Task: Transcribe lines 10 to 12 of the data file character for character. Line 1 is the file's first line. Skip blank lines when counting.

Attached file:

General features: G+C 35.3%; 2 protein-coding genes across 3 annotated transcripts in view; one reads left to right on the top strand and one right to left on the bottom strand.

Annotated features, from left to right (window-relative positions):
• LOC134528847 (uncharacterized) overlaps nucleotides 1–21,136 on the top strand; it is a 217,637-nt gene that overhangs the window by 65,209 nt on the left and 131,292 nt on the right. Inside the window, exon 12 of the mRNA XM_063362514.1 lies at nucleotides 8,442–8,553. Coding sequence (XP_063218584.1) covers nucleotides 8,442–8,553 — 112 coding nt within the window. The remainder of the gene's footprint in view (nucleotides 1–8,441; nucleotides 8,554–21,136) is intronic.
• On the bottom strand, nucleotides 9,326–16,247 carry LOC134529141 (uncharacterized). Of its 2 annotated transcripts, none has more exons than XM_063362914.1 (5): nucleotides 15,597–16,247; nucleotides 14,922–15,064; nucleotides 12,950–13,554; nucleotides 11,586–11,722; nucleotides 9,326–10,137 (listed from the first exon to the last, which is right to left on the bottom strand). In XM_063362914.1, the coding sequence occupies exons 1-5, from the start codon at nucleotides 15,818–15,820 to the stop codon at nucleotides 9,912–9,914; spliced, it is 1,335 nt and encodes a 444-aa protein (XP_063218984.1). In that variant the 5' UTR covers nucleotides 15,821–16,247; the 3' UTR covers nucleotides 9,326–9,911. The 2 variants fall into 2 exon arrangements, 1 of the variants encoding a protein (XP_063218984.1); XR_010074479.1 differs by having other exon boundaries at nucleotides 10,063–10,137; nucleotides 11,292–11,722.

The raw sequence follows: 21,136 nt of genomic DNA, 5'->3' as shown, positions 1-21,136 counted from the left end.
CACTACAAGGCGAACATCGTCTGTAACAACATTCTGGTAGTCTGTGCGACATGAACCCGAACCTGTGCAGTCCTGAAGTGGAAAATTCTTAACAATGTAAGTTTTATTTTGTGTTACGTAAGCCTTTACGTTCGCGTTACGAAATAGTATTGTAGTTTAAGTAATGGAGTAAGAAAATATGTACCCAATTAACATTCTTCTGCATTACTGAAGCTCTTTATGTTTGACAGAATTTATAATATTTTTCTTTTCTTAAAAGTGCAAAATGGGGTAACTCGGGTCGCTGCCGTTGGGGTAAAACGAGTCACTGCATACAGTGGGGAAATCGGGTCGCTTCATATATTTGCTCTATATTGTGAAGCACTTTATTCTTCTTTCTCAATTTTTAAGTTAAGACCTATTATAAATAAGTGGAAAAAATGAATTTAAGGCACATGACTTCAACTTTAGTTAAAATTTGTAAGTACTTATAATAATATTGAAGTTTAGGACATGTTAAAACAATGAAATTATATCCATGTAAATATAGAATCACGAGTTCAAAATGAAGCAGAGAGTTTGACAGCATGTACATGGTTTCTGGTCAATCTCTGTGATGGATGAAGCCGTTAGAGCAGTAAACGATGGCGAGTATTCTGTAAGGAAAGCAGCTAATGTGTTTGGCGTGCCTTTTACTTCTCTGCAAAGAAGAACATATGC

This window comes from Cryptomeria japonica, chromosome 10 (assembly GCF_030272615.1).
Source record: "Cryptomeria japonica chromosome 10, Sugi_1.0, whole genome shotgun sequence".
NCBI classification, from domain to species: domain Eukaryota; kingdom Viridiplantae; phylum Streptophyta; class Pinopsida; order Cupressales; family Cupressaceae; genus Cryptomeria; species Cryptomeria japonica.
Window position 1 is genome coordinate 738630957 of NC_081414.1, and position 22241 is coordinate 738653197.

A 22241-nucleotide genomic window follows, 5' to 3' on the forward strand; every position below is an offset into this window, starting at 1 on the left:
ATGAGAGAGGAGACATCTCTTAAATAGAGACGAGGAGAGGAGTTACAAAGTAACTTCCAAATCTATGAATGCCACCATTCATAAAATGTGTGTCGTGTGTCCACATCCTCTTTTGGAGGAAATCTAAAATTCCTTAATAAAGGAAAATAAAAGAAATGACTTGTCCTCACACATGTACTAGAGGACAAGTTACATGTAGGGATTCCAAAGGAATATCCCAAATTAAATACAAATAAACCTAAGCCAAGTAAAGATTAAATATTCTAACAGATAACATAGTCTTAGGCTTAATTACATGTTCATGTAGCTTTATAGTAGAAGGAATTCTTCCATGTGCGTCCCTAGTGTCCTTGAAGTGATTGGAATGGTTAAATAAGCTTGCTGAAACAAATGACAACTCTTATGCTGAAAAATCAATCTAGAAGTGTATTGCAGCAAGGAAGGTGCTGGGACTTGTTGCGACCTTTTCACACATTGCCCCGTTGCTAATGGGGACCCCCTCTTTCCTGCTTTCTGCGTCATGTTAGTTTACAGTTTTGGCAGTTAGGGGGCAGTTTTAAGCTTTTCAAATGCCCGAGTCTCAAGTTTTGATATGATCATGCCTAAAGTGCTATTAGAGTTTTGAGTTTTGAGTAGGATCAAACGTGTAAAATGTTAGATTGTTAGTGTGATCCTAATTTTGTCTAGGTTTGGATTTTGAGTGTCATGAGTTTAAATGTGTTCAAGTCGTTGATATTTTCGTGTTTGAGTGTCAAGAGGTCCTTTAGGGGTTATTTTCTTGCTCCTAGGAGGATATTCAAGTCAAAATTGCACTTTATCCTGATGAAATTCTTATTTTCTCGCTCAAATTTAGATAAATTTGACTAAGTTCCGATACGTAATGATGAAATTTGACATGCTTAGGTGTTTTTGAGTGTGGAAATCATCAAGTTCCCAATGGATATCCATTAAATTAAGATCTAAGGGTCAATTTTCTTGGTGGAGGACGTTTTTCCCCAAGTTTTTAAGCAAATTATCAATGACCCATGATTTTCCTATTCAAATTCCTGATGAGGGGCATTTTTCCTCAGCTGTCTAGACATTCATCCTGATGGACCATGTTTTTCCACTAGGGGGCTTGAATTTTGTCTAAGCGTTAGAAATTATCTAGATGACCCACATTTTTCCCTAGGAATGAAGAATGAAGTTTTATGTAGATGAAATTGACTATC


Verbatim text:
Window position 1 is genome coordinate 738630957 of NC_081414.1, and position 22241 is coordinate 738653197.

A 22241-nucleotide genomic window follows, 5' to 3' on the forward strand; every position below is an offset into this window, starting at 1 on the left:
ATGAGAGAGGAGACATCTCTTAAATAGAGACGAGGAGAGGAGTTACAAAGTAACTTCCAAATCTATGAATGCCACCATTCATAAAATGTGTGTCGTGTGTCCACATCCTCTTTTGGAGGAAATCTAAAATTCCTTAATAAAGGAAAATAAAAGAAATGACTTGTCCTCACACATGTACTAGAGGACAAGTTACATGTAGGGATTCCAAAGGAATATCCCAAATTAAATACAAATAAACCTAAGCCAAGTAAAGATTAAATATTCTAACAGATAACATAGTCTTAGGCTTAATTACATGTTCATGTAGCTTTATAGTAGAAGGAATTCTTCCATGTGCGTCCCTAGTGTCCTTGAAGTGATTGGAATGGTTAAATAAGCTTGCTGAAACAAATGACAACTCTTATGCTGAAAAATCAATCTAGAAGTGTATTGCAGCAAGGAAGGTGCTGGGACTTGTTGCGACCTTTTCACACATTGCCCCGTTGCTAATGGGGACCCCCTCTTTCCTGCTTTCTGCGTCATGTTAGTTTACAGTTTTGGCAGTTAGGGGGCAGTTTTAAGCTTTTCAAATGCCCGAGTCTCAAGTTTTGATATGATCATGCCTAAAGTGCTATTAGAGTTTTGAGTTTTGAGTAGGATCAAACGTGTAAAATGTTAGATTGTTAGTGTGATCCTAATTTTGTCTAGGTTTGGATTTTGAGTGTCATGAGTTTAAATGTGTTCAAGTCGTTGATATTTTCGTGTTTGAGTGTCAAGAGGTCCTTTAGGGGTTATTTTCTTGCTCCTAGGAGGATATTCAAGTCAAAATTGCACTTTATCCTGATGAAATTCTTATTTTCTCGCTCAAATTTAGATAAATTTGACTAAGTTCCGATACGTAATGATGAAATTTGACATGCTTAGGTGTTTTTGAGTGTGGAAATCATCAAGTTCCCAATGGATATCCATTAAATTAAGATCTAAGGGTCAATTTTCTTGGTGGAGGACGTTTTTCCCCAAGTTTTTAAGCAAATTATCAATGACCCATGATTTTCCTATTCAAATTCCTGATGAGGGGCATTTTTCCTCAGCTGTCTAGACATTCATCCTGATGGACCATGTTTTTCCACTAGGGGGCTTGAATTTTGTCTAAGCGTTAGAAATTATCTAGATGACCCACATTTTTCCCTAGGAATGAAGAATGAAGTTTTATGTAGATGAAATTGACTATC